Legal Concepts/Principles

Refining the Definition of “Testimonial Evidence” under Crawford v. Washington

March 20, 2014 Evidence

You take a worthwhile social goal – protecting domestic partners from abuse – and then you contort the U.S. Constitution to achieve that goal. In the days of Ohio v. Roberts, 448 U.S. 56 (1980), the testimony came in as long as it was reliable.  There was no need for the complainant to appear when a […]

Read the full article →

The Duty to Disclose Includes the Duty to Preserve

February 12, 2014 Evidence

Police officers fail to preserve a critical piece of evidence, in this case a video recording taken of the incident in question.  The defendant moves for sanctions.  In opposing this motion, the government argues that the defendant’s arguments about what the recording contained is speculative.  The court agrees. Am I missing something here?  Without the […]

Read the full article →

Why The Truth Doesn’t Matter At Trial

October 31, 2013 Legal Concepts/Principles

Over at Windy Pundit, Mark Draughn and Jeff Gamso engage in an interesting discussion about what constitutes a fact for the purposes of a criminal trial.  I have similar problems with the notion of truth. One of my favorite episodes from the old T.V. show “All In The Family” involved a situation in which an […]

Read the full article →

McCormick on Evidence: Do the Exclusionary Rules Deter Illegal Conduct?

April 25, 2013 Evidence

McCormick on Evidence first points out that you should avoid referring to  ”the exclusionary rule” in the singular: Discussions sometimes assume the existence of “the exclusionary rule,” suggesting that there is only one remedial requirement involved. This is unfortunate and misleading. Litigation and discussion is often dominated by considerations of the Supreme Court’s construction of […]

Read the full article →

On the Crucible of Cross-Examination

April 11, 2013 Criminal Procedure

It happens perhaps most often in domestic violence cases that the complainant fails to show up on the morning of trial. The government would have you believe this is because the complainant fears for his/her safety, and this might sometimes be true. More often, it is because the complainant has reconsidered having the lover, spouse, […]

Read the full article →

Young v. U.S.: The Confrontation Clause Is Still Alive In D.C.

April 4, 2013 Criminal Procedure

The U.S. Supreme Court has made such a mess of the Confrontation Clause line of cases that the D.C. Court of Appeals declared today that it really doesn’t know what to do. So it decided to do the right thing instead. In Robert Young v. United States, 63 A.3d 1033 (D.C. 2013), the D.C. Court […]

Read the full article →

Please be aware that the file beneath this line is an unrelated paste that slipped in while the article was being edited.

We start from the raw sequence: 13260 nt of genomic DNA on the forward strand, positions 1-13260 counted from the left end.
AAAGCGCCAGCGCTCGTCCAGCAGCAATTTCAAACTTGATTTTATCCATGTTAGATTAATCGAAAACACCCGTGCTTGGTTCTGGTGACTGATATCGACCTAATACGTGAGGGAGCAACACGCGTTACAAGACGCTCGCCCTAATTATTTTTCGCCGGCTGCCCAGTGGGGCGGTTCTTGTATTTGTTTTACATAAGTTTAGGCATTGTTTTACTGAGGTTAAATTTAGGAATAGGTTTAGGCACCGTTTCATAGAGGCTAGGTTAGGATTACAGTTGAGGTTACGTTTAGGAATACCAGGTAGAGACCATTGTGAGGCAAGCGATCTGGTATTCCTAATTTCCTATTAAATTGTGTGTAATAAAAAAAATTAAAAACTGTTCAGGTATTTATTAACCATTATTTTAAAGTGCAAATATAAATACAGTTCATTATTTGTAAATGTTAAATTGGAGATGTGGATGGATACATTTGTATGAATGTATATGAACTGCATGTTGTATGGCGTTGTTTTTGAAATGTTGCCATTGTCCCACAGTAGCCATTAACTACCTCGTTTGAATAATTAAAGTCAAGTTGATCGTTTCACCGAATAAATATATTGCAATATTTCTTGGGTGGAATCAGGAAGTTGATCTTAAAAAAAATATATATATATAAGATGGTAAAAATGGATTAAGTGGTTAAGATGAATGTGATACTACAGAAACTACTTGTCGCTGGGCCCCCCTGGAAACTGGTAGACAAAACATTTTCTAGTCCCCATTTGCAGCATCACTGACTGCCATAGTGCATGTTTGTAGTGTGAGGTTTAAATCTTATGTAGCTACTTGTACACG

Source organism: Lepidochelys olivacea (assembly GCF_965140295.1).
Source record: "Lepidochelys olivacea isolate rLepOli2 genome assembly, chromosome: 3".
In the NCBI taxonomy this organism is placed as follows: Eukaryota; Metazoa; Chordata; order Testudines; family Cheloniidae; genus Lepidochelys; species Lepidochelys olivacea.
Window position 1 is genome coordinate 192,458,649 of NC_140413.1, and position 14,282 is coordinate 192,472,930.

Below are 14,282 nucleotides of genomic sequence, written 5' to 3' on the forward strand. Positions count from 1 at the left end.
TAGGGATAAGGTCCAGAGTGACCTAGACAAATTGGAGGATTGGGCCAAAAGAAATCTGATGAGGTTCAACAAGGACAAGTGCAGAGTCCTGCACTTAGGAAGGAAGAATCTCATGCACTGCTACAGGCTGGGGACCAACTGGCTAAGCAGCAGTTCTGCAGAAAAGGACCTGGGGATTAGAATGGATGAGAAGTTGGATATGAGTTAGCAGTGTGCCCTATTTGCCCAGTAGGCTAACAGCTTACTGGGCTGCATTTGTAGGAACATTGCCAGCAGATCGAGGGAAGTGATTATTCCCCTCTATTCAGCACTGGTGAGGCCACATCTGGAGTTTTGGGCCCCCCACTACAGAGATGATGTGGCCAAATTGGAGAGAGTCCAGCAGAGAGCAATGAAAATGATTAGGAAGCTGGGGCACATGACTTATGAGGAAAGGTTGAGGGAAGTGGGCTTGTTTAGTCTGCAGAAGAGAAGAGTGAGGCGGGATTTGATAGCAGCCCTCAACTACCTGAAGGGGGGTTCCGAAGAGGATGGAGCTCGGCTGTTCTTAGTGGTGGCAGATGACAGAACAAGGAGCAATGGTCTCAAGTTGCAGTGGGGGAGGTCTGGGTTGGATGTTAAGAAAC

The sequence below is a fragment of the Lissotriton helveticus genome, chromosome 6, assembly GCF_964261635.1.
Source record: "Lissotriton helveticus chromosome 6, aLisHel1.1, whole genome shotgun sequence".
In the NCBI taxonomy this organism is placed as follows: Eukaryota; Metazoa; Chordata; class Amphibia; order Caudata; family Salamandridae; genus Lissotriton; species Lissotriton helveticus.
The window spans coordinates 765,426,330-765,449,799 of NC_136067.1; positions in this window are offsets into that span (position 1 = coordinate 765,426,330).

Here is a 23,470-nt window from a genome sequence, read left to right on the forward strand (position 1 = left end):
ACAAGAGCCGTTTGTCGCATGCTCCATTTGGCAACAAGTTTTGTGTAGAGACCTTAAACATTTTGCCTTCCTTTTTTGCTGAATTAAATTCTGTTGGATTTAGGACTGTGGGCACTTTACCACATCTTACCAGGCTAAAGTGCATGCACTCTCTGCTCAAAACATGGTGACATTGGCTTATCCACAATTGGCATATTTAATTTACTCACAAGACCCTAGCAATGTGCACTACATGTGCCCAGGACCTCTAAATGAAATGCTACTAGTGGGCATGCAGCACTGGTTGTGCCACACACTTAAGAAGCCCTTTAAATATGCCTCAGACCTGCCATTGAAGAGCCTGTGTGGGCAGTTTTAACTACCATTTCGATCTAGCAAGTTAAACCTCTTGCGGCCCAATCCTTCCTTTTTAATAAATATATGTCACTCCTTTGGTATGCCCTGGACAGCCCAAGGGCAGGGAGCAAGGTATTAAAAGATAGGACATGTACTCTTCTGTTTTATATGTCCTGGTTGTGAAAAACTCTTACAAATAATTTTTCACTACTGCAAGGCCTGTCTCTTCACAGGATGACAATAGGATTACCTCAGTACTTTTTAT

Further Guidance on Significant Bodily Injury in Quintanilla v. U.S.

March 25, 2013 Criminal Procedure

The D.C. Court of Appeals took another step last week in defining what up until recently has been a poorly defined term:  the “significant bodily injury” that is required in order for the government to prove felony assault. Although the appellant in Fidel Quintanilla v. United States, 62 A.3d 1261 (D.C. 2013), was convicted of […]

Read the full article →

Haye v. U.S.: Unlawful Entry, Criminal Contempt, Double Jeopardy, and Prior Bad Acts

March 24, 2013 Criminal Procedure

When people talk about evidence being admitted at trial, they tend to think in terms of physical evidence:  guns, drugs, documents, fingerprints, DNA, that type of thing. Sometimes you need to remind them that oral testimony alone – someone getting up on the stand and testifying to what he or she saw – can also […]

Read the full article →

D.C. Court of Appeals on “Furtive Gestures”

March 16, 2013 Criminal Procedure

Sometimes you need to go outside your own jurisdiction to find the right language in support of an argument.  For years I have been looking for language that captures the problems — the ambiguity and the over-inclusiveness – posed by use of the police officer’s favorite catch-all phrase, “furtive gestures.”  Today I found what is […]

Read the full article →

Constructive Possession: Intent Required, Not Just Proximity and Knowledge

March 14, 2013 Criminal Procedure

That a controlled substance can be possessed constructively as well as actually is a court-made decision. As Judge Ruiz put it in her concurring opinion to Rivas v. United States, 783 A.2d 125 (D.C. 2005), the “doctrine of constructive possession is a judicially developed theory of liability designed to be a ‘proxy’ for actual possession.” […]

Read the full article →